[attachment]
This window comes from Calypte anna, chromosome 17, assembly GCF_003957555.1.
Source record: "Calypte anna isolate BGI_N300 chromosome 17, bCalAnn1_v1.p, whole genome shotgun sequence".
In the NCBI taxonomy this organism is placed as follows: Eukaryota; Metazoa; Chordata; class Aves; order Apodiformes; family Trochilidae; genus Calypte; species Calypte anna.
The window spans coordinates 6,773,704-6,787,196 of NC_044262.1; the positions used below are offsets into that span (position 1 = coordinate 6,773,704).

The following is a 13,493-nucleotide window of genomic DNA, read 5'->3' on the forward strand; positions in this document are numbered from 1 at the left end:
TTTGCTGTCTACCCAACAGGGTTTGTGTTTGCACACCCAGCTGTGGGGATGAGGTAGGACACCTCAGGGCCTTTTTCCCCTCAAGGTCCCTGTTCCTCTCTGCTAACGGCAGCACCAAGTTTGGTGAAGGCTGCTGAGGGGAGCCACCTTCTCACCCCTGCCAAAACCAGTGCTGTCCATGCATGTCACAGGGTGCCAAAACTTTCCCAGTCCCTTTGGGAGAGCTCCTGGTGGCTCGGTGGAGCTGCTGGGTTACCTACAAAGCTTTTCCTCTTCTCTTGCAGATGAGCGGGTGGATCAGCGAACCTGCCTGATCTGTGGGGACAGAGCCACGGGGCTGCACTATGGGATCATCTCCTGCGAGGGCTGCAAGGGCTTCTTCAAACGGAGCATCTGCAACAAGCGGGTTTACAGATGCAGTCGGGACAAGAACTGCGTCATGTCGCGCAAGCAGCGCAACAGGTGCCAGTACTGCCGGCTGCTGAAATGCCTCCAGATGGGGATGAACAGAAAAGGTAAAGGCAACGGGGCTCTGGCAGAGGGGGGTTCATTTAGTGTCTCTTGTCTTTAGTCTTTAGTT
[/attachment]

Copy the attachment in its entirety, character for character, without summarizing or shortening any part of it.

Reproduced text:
This window comes from Calypte anna, chromosome 17, assembly GCF_003957555.1.
Source record: "Calypte anna isolate BGI_N300 chromosome 17, bCalAnn1_v1.p, whole genome shotgun sequence".
In the NCBI taxonomy this organism is placed as follows: Eukaryota; Metazoa; Chordata; class Aves; order Apodiformes; family Trochilidae; genus Calypte; species Calypte anna.
The window spans coordinates 6,773,704-6,787,196 of NC_044262.1; the positions used below are offsets into that span (position 1 = coordinate 6,773,704).

The following is a 13,493-nucleotide window of genomic DNA, read 5'->3' on the forward strand; positions in this document are numbered from 1 at the left end:
TTTGCTGTCTACCCAACAGGGTTTGTGTTTGCACACCCAGCTGTGGGGATGAGGTAGGACACCTCAGGGCCTTTTTCCCCTCAAGGTCCCTGTTCCTCTCTGCTAACGGCAGCACCAAGTTTGGTGAAGGCTGCTGAGGGGAGCCACCTTCTCACCCCTGCCAAAACCAGTGCTGTCCATGCATGTCACAGGGTGCCAAAACTTTCCCAGTCCCTTTGGGAGAGCTCCTGGTGGCTCGGTGGAGCTGCTGGGTTACCTACAAAGCTTTTCCTCTTCTCTTGCAGATGAGCGGGTGGATCAGCGAACCTGCCTGATCTGTGGGGACAGAGCCACGGGGCTGCACTATGGGATCATCTCCTGCGAGGGCTGCAAGGGCTTCTTCAAACGGAGCATCTGCAACAAGCGGGTTTACAGATGCAGTCGGGACAAGAACTGCGTCATGTCGCGCAAGCAGCGCAACAGGTGCCAGTACTGCCGGCTGCTGAAATGCCTCCAGATGGGGATGAACAGAAAAGGTAAAGGCAACGGGGCTCTGGCAGAGGGGGGTTCATTTAGTGTCTCTTGTCTTTAGTCTTTAGTT